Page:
Delhi Daredevils lost yet another match at their home ground despite putting up a good total on the board riding on the back of Rishabh Pant’s masterclass.
The Daredevils skipper Shreyas Iyer was eyeing a big score when he decided to bat first after winning the toss. He wanted to put Sunrisers Hyderabad under pressure as their batting unit hasn’t been at their best this season. Although Delhi got off to a pretty bad start losing three wickets for 43 runs, Pant’s fabulous knock of 128 that came off just 63 balls propelled them to 187/5.
However, the Sunrisers made the chase look like a cakewalk despite losing the wicket of Alex Hales quite early in the innings. Shikhar Dhawan and Kane Williamson ended Delhi’s hopes with a 176-run stand for the third wicket with the former carting the bowlers for 92 runs off 50 deliveries and the latter blazing away to 83 runs off 53 deliveries.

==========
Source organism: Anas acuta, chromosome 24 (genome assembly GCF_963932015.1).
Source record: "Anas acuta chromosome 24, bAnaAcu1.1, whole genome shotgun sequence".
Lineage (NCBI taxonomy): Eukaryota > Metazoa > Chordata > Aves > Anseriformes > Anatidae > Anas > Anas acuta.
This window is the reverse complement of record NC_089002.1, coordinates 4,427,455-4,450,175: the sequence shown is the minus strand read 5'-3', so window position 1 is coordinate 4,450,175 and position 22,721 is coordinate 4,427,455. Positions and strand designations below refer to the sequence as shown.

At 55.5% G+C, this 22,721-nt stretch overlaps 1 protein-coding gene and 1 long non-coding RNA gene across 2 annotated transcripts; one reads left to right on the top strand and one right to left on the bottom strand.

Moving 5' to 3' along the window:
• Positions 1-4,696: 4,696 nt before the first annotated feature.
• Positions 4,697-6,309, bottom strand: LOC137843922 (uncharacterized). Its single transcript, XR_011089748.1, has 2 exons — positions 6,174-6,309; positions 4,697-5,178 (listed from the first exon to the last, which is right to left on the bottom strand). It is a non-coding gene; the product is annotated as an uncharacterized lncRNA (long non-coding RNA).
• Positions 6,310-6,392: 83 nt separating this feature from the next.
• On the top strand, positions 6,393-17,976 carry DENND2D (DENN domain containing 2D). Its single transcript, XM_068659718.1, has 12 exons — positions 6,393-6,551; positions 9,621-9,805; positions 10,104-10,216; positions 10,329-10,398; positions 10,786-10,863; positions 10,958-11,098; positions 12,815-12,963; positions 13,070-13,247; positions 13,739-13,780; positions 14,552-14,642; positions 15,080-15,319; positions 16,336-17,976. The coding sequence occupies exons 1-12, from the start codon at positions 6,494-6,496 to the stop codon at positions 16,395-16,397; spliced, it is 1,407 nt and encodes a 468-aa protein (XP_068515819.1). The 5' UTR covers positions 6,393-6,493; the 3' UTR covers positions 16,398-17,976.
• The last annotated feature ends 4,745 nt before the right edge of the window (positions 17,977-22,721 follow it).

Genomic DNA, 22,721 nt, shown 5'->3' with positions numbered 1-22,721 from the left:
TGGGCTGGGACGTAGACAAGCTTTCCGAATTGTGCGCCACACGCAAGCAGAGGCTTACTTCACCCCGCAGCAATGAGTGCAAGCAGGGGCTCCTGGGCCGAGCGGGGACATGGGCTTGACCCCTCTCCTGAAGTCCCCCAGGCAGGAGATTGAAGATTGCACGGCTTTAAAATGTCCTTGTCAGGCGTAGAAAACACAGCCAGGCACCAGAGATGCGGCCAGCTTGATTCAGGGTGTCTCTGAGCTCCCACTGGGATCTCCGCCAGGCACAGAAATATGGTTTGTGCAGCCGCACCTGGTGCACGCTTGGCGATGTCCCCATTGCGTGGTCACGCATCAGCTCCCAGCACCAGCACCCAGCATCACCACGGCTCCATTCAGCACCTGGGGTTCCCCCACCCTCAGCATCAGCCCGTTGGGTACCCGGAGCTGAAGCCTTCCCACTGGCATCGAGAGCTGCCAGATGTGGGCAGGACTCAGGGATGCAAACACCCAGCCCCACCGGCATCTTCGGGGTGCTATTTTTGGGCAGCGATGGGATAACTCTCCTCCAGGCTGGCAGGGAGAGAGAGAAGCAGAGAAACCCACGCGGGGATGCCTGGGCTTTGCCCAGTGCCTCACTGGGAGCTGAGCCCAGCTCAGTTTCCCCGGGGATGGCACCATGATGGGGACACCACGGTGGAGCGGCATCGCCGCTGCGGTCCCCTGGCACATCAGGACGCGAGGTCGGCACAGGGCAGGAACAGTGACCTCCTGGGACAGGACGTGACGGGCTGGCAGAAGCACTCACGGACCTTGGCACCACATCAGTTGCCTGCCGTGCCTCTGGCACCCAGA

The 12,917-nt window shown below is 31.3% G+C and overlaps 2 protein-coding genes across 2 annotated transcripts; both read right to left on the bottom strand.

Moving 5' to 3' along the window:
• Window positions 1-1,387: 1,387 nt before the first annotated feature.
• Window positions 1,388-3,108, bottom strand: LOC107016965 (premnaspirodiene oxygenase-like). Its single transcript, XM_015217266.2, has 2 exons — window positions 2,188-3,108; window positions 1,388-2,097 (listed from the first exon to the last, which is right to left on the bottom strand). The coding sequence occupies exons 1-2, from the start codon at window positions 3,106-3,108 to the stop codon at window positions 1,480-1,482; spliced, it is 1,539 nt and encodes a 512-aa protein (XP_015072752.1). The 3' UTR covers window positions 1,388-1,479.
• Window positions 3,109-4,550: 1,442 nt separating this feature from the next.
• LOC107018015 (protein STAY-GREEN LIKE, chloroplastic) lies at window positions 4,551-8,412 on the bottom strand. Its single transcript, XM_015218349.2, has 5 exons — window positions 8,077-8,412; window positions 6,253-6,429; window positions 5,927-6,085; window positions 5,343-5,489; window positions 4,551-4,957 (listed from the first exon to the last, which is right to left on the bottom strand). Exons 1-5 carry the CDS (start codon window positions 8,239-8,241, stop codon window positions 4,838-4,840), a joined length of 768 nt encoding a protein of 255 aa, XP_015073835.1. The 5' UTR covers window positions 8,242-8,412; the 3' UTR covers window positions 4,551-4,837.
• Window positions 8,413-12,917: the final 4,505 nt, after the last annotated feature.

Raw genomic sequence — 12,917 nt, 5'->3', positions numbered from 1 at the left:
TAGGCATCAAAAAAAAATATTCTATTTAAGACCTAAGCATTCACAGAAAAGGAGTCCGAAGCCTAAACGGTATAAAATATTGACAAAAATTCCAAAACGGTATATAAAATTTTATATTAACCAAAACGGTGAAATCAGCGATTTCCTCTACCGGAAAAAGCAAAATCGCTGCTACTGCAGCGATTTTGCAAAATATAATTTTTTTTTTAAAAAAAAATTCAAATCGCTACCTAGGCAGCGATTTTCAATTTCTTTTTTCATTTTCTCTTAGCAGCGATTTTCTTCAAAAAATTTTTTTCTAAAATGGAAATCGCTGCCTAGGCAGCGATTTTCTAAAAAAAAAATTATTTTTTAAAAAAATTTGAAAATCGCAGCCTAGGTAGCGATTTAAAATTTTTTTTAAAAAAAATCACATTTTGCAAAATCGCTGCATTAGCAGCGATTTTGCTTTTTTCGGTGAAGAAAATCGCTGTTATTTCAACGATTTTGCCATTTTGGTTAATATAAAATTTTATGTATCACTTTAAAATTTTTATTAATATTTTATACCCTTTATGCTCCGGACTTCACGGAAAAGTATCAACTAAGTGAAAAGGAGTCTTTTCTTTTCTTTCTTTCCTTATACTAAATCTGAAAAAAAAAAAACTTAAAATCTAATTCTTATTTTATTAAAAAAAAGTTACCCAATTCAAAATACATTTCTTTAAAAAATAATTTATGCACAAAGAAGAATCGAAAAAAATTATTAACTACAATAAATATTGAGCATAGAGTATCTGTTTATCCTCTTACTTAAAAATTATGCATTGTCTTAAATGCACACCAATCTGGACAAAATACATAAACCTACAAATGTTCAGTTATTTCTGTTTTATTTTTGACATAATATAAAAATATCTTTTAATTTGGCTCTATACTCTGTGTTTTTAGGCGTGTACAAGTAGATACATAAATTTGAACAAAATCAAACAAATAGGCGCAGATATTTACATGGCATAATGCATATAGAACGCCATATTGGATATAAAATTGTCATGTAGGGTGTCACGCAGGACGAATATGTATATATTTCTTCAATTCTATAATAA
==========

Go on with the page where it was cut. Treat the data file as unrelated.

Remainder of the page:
Let us now have a look at how all the players performed in the match and rate them on a scale of 1 to 10:
Pant had already shown spectacular form with the bat this season. However, he produced something even more special on Thursday as he not only bailed Delhi out of trouble but he also smashed his way to record the highest-ever T20 score by an Indian batsman. He had walked out to bat with the Daredevils in a spot of bother at 21/2 in the fourth over of their innings.
He started off slowly and played at a run-a-ball rate till the 11th over of the innings. Then he picked up the pace and smashed almost everything to the boundary. Even bowlers like Bhuvneshwar Kumar and Rashid Khan were not spared. The main highlights of his innings were the reverse scoops that he played with perfection. His innings was studded with 15 fours and seven sixes, propelling Delhi to a score which looked improbable at one stage.
The chase of 188 runs wasn’t going to be easy for the Sunrisers. However, Dhawan hardly broke a sweat as he returned to form with a scintillating knock. He took the attack to the Daredevils bowlers once Hales departed. He combined with Williamson to stitch together a partnership of 176 runs for the third wicket that ensured victory for the Sunrisers. Dhawan put the Daredevils bowlers under the pump continuously and didn’t allow any of them to settle down. His innings was laced with nine fours and four huge sixes.